Work from home (Video call edition)

Businesses Working with Schools: Virtual Projects Can Yield Tangible Benefits

The timing has never been better for virtual partnerships between businesses and schools. The pandemic has created a situation in which teachers and students are searching for meaningful learning and internship opportunities. And at the same time, businesses and organizations smust innovate and pivot towards more virtual engagement with clients. If you detect a win-win in the air, then read on!

I would like to suggest a few classroom or student internship projects that could tie directly into the needs of businesses (including nonprofit organizations), in the areas of

  • Writing: documentary, social, and creative writing projects that tie directly to the needs of businesses to promote and engage their customers; writing projects can be posted on business websites and promoted to social media
  • Qualitative Research: businesses can benefit from projects that examine a business’ niche and brand, in terms of market competition, customer personas, effectiveness of websites and marketing, etc.
  • Photography: most businesses are in need to photo shoots and photo galleries, to be used on marketing materials and websites
  • Videography and voice-scripted slideshows: every business has a story to tell, and video and slide shows are a great way to do it!
  • Fine Arts: promoting businesses and organizations through drawings and paintings
  • Quantitative Analysis: researching website audience behavior in terms of online traffic and engagement, including to websites, social media, and online business listings.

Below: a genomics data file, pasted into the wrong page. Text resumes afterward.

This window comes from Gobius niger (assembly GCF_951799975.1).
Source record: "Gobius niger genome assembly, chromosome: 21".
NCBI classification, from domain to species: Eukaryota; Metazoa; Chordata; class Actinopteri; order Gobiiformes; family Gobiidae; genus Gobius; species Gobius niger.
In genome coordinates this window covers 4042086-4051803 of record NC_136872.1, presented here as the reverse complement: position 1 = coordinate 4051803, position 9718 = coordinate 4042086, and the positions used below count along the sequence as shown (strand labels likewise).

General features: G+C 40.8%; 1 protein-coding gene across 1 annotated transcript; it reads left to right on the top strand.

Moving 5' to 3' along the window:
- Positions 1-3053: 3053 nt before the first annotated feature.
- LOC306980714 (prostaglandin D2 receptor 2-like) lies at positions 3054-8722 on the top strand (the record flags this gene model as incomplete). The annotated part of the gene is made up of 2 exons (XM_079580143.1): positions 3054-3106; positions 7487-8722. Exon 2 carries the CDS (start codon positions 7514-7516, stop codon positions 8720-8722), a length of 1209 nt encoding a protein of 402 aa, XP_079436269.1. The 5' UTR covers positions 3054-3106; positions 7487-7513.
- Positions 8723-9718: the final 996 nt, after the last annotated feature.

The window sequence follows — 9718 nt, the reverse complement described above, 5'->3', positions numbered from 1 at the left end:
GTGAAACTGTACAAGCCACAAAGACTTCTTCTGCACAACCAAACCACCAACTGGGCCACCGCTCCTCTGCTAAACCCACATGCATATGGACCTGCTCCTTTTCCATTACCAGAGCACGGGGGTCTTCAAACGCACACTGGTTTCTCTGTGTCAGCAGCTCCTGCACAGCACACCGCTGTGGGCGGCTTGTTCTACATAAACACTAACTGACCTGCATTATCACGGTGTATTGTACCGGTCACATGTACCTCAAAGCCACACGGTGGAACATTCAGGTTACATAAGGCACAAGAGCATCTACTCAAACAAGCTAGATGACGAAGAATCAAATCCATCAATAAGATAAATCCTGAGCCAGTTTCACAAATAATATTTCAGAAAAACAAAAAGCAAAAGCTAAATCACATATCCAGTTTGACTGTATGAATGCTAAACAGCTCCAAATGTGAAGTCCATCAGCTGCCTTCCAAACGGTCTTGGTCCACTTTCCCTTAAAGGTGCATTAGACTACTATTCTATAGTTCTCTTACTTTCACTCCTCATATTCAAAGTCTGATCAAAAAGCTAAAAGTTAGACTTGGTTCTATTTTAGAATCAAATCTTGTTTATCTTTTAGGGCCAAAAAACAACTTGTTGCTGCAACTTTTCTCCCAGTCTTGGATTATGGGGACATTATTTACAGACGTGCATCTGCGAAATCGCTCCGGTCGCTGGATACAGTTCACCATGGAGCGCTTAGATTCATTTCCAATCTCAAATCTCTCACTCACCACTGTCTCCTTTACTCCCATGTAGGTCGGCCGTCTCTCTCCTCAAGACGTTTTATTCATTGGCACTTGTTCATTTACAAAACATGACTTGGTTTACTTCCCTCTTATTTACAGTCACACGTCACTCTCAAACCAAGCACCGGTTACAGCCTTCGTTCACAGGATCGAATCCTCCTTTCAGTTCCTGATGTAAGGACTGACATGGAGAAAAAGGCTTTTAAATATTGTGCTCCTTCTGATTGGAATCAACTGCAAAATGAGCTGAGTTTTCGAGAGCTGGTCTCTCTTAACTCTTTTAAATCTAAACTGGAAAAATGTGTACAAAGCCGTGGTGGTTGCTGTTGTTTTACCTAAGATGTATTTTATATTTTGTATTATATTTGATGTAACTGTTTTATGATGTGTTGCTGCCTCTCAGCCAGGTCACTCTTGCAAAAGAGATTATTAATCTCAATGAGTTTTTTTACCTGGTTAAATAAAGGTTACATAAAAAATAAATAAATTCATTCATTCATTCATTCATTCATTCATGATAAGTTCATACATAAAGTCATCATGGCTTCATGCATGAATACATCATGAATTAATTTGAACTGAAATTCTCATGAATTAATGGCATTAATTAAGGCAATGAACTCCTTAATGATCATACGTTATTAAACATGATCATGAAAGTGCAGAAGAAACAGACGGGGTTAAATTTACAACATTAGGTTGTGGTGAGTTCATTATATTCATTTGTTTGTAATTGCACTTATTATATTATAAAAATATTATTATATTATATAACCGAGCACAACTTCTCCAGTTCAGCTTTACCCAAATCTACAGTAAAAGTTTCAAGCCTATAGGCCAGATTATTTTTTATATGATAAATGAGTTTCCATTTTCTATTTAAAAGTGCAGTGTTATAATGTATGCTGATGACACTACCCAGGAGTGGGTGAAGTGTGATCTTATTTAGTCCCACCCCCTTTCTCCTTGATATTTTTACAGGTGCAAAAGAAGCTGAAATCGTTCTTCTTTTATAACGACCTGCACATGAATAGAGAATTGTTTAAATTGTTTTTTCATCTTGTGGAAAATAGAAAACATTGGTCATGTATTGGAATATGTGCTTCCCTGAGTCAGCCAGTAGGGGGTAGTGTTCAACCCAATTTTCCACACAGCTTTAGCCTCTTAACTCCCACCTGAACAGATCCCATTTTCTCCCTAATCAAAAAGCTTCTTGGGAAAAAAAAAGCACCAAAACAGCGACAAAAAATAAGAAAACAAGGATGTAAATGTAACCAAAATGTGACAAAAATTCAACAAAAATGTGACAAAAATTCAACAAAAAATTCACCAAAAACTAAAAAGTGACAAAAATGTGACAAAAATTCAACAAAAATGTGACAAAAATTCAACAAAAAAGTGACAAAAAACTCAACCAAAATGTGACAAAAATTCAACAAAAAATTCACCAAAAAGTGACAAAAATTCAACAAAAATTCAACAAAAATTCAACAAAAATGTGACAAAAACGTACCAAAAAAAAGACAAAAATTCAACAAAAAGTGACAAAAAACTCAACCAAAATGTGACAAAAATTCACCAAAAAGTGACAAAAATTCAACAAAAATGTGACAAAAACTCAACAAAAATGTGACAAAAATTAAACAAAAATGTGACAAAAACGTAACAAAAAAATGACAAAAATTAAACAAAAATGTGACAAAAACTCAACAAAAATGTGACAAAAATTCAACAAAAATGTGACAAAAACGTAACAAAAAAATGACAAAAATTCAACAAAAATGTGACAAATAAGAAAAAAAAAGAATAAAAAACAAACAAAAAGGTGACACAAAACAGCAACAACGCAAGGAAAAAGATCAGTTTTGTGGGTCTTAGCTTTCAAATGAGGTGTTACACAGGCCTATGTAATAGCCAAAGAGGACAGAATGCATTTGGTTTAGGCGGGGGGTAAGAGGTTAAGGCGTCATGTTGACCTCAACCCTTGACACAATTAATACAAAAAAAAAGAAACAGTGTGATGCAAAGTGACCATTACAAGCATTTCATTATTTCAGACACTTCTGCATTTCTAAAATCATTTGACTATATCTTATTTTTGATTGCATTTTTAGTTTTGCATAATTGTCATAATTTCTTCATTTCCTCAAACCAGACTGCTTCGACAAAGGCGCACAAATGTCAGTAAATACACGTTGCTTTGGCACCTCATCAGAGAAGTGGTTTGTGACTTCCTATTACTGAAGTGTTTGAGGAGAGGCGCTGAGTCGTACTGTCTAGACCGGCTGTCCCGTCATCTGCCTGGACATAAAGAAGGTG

Partnerships obviously require a matching of between the interests and resources of schools and organizations, which might include:

  • Identify school resources: especially counselors, department heads, and teachers who would oversee students and classes that might benefit from partnership opportunities.
  • Identify business resources, especially business owners and leaders of nonprofit organizations who have the energy and enthusiasm to engage in partnerships; community outreach might be part of the business model of some organizations, and businesses owned by the families of students might show an interest in partnership projects.
  • Identify costs and how to fund a project; these would inquire an investment of time to match resources, and allocation of time and materials on the part of businsses. In my capacity, I work with a handful of businesses and organizations that might benefit from partnerships, and would be willing to initiate some projects.

After identifying a school-business partnership, the next step would be a dialogue that might look something like

  1. Preliminary conversation between school and business to identify scope of the project
  2. Business sends relevant information, to be reviewed by teacher
  3. Zoom call with the class (or intern) to introduce the business to students
  4. Teacher works with students on their (independent) projects
  5. Opportunity for exchange between students, teacher, and business
  6. Presentation of results to business

High Peaks Media can donate some time and resources to testing some partnerships between businesses and schools. Please contact me (Spafford Ackerly) for information.

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